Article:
The Wuhan coronavirus has caused 170 deaths in China with the number of confirmed cases there at nearly 8,000, according to the World Health Organization (WHO). This number now exceeds the tally of 5,327 infected with Severe Acute Respiratory Syndrome (SARS), which killed about 800 people globally in 2002 and 2003.
Other cases of the coronavirus have been reported in Japan, Singapore, South Korea, Thailand, Vietnam, India, Philippines, France, Germany, and Canada. In the U.S., the Centers for Disease Control and Prevention (CDC) reports five known cases of the coronavirus – all of whom have visited the city of Wuhan in Hubei province, the epicenter of the outbreak. The CDC is also investigating another 110 people in 26 states.
While the CDC maintains that the risk for the virus to Americans is low, it has advised travelers to “avoid nonessential travel” to China. Airports in several major cities in the U.S. and elsewhere have begun entry screening of travelers from Wuhan. Additionally, more than 200 Americans, including diplomats and businesspeople, were recently evacuated from Wuhan, and are undergoing multiple medical screenings.
From an economic point of view, companies are set to face billions of dollars in losses linked to events, travel cancellations and closure of businesses.
In the meantime, scientists are working quickly to develop a vaccine capable of stopping the new virus.
What Is the Coronavirus?
Coronaviruses are a large family of viruses, according to the CDC, some causing illness in people and others that circulate among animals, including camels, cats and bats. Current symptoms reported for human patients have included mild to severe respiratory illness with fever, cough, and difficulty breathing. The virus is spread by droplets from coughs and sneezes, with an incubation time between one and 14 days. There are signs the virus may spread before symptoms show.
Precautions & Measures for Hotels
The coronavirus— just as the Zika virus, Middle-East Respiratory Syndrome (MERS), SARS, and other infectious diseases— is a wake-up call for hotels and resorts to check their policies and procedures to ensure they meet their common law duty to exert a high level of care for their employees and visitors to their facilities. While hotels cannot completely control the introduction of communicable diseases into their environment, they should take all available common-sense precautions, such as:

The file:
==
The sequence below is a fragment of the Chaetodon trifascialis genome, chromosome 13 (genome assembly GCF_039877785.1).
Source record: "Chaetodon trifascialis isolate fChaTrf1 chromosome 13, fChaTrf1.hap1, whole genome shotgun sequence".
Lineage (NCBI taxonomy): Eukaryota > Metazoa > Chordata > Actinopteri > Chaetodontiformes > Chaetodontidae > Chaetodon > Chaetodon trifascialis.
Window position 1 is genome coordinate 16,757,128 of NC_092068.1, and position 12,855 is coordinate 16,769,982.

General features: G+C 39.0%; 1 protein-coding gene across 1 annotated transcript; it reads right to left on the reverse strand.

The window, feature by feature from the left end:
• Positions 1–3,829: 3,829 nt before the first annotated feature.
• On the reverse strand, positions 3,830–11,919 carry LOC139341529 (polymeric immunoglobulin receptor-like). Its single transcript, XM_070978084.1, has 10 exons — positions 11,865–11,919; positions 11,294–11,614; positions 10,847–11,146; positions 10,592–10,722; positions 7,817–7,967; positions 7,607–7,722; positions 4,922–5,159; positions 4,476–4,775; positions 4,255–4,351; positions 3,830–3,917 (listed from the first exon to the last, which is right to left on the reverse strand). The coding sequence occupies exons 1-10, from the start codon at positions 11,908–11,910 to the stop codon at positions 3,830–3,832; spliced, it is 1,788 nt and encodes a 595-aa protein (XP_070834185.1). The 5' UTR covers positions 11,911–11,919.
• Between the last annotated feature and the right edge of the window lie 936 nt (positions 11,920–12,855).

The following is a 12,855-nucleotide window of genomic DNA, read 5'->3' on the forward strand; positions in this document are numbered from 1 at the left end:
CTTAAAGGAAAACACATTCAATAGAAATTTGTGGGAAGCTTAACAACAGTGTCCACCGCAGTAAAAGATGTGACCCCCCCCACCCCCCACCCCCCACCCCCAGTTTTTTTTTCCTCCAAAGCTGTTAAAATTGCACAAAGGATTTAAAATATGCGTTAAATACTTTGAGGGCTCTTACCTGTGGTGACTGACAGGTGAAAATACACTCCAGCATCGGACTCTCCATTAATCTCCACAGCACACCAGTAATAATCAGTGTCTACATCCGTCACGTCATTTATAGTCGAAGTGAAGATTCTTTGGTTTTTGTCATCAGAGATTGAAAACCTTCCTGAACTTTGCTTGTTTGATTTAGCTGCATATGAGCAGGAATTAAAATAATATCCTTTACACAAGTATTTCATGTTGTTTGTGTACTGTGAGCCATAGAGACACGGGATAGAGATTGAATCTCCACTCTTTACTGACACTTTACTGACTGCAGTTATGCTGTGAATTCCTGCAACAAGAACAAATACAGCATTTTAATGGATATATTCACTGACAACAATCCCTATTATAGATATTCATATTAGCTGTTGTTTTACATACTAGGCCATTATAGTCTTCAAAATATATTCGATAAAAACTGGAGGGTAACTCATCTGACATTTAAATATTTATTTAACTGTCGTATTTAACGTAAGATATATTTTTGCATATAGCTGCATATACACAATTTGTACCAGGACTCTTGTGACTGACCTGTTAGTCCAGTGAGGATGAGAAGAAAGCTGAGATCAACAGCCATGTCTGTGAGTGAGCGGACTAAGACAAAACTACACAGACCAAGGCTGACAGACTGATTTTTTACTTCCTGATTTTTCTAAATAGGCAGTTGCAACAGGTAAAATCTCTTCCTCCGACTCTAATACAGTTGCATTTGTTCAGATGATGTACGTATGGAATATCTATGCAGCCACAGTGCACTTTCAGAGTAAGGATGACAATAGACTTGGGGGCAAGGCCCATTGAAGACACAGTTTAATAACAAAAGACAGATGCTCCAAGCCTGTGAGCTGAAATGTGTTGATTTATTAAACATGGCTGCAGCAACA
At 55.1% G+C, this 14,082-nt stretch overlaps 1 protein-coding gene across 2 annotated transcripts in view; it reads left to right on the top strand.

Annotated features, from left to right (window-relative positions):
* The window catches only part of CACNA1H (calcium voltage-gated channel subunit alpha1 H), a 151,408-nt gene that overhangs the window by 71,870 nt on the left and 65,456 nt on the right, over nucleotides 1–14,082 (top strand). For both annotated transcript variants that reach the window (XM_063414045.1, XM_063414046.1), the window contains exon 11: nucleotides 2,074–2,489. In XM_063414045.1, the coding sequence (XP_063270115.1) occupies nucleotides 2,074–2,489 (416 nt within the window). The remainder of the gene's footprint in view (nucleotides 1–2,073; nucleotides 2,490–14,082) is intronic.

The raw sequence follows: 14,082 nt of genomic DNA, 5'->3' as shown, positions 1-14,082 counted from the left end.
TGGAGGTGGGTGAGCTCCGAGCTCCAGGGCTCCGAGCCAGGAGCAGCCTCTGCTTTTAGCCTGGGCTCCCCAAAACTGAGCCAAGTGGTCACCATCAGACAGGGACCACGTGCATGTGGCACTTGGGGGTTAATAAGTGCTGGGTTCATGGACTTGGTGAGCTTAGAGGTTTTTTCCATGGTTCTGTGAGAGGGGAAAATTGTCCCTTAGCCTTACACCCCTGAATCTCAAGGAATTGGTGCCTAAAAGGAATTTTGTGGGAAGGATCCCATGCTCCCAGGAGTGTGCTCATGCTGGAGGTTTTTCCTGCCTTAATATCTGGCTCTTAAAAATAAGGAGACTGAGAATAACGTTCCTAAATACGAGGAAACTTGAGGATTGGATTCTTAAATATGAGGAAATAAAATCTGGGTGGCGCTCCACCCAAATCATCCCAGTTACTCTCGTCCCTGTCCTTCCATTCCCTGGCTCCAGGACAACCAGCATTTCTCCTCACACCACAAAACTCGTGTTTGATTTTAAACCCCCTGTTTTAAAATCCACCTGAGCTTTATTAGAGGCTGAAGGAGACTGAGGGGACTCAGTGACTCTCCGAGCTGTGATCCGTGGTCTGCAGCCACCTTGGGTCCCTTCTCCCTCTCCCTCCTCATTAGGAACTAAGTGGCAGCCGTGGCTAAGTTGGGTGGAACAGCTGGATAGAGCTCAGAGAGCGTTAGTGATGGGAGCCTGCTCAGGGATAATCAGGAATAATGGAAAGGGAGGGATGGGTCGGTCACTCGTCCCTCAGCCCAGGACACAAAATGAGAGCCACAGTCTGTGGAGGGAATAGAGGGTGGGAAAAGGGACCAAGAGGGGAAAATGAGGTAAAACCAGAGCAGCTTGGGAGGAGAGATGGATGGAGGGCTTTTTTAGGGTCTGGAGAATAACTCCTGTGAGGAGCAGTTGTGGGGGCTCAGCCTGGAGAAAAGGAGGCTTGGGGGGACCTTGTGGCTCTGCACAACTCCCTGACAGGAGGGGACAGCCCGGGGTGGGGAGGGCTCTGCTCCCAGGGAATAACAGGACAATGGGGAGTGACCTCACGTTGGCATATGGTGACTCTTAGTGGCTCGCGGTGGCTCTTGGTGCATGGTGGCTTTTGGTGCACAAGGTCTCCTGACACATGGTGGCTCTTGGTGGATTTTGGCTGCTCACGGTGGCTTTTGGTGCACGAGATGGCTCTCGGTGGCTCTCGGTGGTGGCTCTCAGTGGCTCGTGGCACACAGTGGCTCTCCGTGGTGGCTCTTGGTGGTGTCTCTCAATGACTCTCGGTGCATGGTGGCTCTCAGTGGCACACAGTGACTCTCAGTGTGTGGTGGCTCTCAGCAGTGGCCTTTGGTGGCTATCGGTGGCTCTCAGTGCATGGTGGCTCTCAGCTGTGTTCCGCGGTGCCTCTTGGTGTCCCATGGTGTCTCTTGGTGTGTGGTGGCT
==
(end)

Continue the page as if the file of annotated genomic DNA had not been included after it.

- Carefully monitoring the virus outbreak. Assign management personnel to track the latest developments in the fight to control the spread of a virus.
- Following the recommendations of federal, state, and local health organizations as they relate to control or mitigation of the pandemic.
- Having a coordination mechanism in place for impending epidemics on the use of screening, immediate reporting and isolation of infected persons to mitigate the impact of future events. Have a plan for dealing with sick guests. Pre-determine what role should be assumed in reporting to the family of an infected guest who is unable to communicate.
- Keeping employees informed of an outbreak, as the situation is fluid. Connect them with appropriate government agencies, health organizations, and other resources to learn more about the coronavirus. The CDC’s website, for example, often includes up-to-date information regarding the spread of a disease, risk assessment and guidance for travelers.
- Training and educating employees to recognize symptoms and provide definitive procedures for reporting suspected illness.
- Developing a method to determine when to send employees home, as well as procedures for handling the tasks normally done by workers who have become ill.
- Reaffirming the hotel’s established standards
for hygiene measures and providing refresher training to staff regarding
sanitation, hygiene and food safety. For example:
- Perform hand hygiene frequently with soap and water, or a 70% alcohol-based hand rub.
- Cover nose and mouth with tissue paper when sneezing or coughing and have the tissue paper discarded into lidded garbage bins afterwards.
- Dispose of rubbish frequently and properly.
- Wear clean, washable aprons and caps during food preparation. Clean and wash food thoroughly.
- Implementing additional procedures to sanitize guest room telephones, keyboards, remote controls, appliance handles, doorknobs, light switches and other surfaces frequently handled.
- Alerting guests to take certain simple precautions that can limit their risk.
Information on the coronavirus outbreak is being updated daily. It’s important for the hospitality industry to continue to keep abreast of how the outbreak could potentially impact its operation, particularly for organizations with a global reach and an international clientele.
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Sources: Reuters, New York Times, National Law Review